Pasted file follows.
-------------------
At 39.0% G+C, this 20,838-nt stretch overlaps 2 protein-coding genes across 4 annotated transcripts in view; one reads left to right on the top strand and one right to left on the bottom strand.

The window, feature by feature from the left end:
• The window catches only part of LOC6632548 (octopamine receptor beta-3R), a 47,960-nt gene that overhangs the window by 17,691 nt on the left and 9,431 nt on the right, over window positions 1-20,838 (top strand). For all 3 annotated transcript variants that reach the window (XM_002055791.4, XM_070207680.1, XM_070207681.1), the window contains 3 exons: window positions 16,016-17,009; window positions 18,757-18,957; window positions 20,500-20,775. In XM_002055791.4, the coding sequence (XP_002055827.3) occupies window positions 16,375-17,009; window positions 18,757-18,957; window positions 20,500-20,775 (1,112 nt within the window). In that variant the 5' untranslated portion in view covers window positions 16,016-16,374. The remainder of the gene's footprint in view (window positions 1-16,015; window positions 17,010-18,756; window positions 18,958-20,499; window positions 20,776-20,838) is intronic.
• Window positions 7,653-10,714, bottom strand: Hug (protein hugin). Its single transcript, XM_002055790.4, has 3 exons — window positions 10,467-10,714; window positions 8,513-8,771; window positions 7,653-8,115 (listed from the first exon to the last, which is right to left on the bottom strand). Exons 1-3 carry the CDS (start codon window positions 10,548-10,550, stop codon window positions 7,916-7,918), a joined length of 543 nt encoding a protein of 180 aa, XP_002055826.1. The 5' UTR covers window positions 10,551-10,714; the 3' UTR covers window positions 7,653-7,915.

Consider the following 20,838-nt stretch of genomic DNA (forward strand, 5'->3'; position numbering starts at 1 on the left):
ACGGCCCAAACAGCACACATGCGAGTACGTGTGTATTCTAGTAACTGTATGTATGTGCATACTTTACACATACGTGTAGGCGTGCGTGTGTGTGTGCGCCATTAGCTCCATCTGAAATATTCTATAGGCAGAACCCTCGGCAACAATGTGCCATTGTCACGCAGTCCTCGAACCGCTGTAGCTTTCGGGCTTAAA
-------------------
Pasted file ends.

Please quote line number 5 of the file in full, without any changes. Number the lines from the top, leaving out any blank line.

Consider the following 20,838-nt stretch of genomic DNA (forward strand, 5'->3'; position numbering starts at 1 on the left):